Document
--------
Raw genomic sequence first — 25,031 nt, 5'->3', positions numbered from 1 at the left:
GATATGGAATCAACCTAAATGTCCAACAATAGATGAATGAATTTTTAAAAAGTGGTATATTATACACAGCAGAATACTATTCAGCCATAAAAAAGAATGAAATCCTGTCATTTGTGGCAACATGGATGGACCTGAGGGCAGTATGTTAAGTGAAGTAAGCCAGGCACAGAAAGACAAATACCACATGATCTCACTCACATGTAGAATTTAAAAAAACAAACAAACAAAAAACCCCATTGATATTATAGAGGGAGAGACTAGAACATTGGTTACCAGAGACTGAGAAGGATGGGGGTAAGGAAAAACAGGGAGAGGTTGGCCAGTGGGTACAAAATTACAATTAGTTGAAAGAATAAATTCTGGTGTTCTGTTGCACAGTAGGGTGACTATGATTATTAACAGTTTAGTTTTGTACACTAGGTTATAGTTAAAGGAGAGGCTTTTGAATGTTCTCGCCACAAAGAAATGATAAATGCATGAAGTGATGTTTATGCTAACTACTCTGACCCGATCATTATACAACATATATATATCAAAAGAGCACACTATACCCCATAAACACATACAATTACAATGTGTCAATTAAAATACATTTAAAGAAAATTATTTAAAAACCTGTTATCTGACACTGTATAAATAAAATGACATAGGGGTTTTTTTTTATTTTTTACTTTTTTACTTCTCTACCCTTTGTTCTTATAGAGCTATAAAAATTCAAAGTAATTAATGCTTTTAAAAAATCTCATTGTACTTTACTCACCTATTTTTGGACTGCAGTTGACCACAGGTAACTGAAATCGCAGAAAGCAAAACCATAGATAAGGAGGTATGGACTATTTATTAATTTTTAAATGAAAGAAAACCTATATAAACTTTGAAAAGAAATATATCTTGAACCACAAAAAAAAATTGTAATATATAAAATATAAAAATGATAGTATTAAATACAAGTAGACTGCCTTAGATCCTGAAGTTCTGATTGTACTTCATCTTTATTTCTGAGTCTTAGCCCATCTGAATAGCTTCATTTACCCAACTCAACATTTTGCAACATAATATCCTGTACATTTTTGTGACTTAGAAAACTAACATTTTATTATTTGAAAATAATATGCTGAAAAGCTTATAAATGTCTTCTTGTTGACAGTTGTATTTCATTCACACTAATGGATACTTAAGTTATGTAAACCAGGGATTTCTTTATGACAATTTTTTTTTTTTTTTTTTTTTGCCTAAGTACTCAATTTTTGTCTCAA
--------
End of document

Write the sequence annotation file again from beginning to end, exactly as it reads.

Raw genomic sequence first — 25,031 nt, 5'->3', positions numbered from 1 at the left:
GATATGGAATCAACCTAAATGTCCAACAATAGATGAATGAATTTTTAAAAAGTGGTATATTATACACAGCAGAATACTATTCAGCCATAAAAAAGAATGAAATCCTGTCATTTGTGGCAACATGGATGGACCTGAGGGCAGTATGTTAAGTGAAGTAAGCCAGGCACAGAAAGACAAATACCACATGATCTCACTCACATGTAGAATTTAAAAAAACAAACAAACAAAAAACCCCATTGATATTATAGAGGGAGAGACTAGAACATTGGTTACCAGAGACTGAGAAGGATGGGGGTAAGGAAAAACAGGGAGAGGTTGGCCAGTGGGTACAAAATTACAATTAGTTGAAAGAATAAATTCTGGTGTTCTGTTGCACAGTAGGGTGACTATGATTATTAACAGTTTAGTTTTGTACACTAGGTTATAGTTAAAGGAGAGGCTTTTGAATGTTCTCGCCACAAAGAAATGATAAATGCATGAAGTGATGTTTATGCTAACTACTCTGACCCGATCATTATACAACATATATATATCAAAAGAGCACACTATACCCCATAAACACATACAATTACAATGTGTCAATTAAAATACATTTAAAGAAAATTATTTAAAAACCTGTTATCTGACACTGTATAAATAAAATGACATAGGGGTTTTTTTTTATTTTTTACTTTTTTACTTCTCTACCCTTTGTTCTTATAGAGCTATAAAAATTCAAAGTAATTAATGCTTTTAAAAAATCTCATTGTACTTTACTCACCTATTTTTGGACTGCAGTTGACCACAGGTAACTGAAATCGCAGAAAGCAAAACCATAGATAAGGAGGTATGGACTATTTATTAATTTTTAAATGAAAGAAAACCTATATAAACTTTGAAAAGAAATATATCTTGAACCACAAAAAAAAATTGTAATATATAAAATATAAAAATGATAGTATTAAATACAAGTAGACTGCCTTAGATCCTGAAGTTCTGATTGTACTTCATCTTTATTTCTGAGTCTTAGCCCATCTGAATAGCTTCATTTACCCAACTCAACATTTTGCAACATAATATCCTGTACATTTTTGTGACTTAGAAAACTAACATTTTATTATTTGAAAATAATATGCTGAAAAGCTTATAAATGTCTTCTTGTTGACAGTTGTATTTCATTCACACTAATGGATACTTAAGTTATGTAAACCAGGGATTTCTTTATGACAATTTTTTTTTTTTTTTTTTTTTGCCTAAGTACTCAATTTTTGTCTCAA